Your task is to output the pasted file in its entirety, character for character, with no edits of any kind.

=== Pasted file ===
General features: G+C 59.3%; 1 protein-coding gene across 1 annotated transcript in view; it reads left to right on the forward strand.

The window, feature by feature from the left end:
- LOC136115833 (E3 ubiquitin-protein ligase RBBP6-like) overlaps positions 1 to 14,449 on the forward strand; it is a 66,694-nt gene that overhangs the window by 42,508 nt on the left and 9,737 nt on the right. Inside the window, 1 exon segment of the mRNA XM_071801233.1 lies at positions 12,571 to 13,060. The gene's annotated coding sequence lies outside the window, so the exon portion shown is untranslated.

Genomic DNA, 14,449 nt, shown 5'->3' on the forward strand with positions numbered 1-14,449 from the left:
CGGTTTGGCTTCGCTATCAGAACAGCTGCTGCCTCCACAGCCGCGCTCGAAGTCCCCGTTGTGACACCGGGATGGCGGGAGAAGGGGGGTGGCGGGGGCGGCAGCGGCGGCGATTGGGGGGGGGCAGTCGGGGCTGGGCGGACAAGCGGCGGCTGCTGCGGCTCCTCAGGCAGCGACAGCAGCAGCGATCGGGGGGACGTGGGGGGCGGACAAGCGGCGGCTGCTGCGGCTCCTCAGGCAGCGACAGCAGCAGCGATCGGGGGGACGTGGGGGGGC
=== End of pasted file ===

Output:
General features: G+C 59.3%; 1 protein-coding gene across 1 annotated transcript in view; it reads left to right on the forward strand.

The window, feature by feature from the left end:
- LOC136115833 (E3 ubiquitin-protein ligase RBBP6-like) overlaps positions 1 to 14,449 on the forward strand; it is a 66,694-nt gene that overhangs the window by 42,508 nt on the left and 9,737 nt on the right. Inside the window, 1 exon segment of the mRNA XM_071801233.1 lies at positions 12,571 to 13,060. The gene's annotated coding sequence lies outside the window, so the exon portion shown is untranslated.

Genomic DNA, 14,449 nt, shown 5'->3' on the forward strand with positions numbered 1-14,449 from the left:
CGGTTTGGCTTCGCTATCAGAACAGCTGCTGCCTCCACAGCCGCGCTCGAAGTCCCCGTTGTGACACCGGGATGGCGGGAGAAGGGGGGTGGCGGGGGCGGCAGCGGCGGCGATTGGGGGGGGGCAGTCGGGGCTGGGCGGACAAGCGGCGGCTGCTGCGGCTCCTCAGGCAGCGACAGCAGCAGCGATCGGGGGGACGTGGGGGGCGGACAAGCGGCGGCTGCTGCGGCTCCTCAGGCAGCGACAGCAGCAGCGATCGGGGGGACGTGGGGGGGC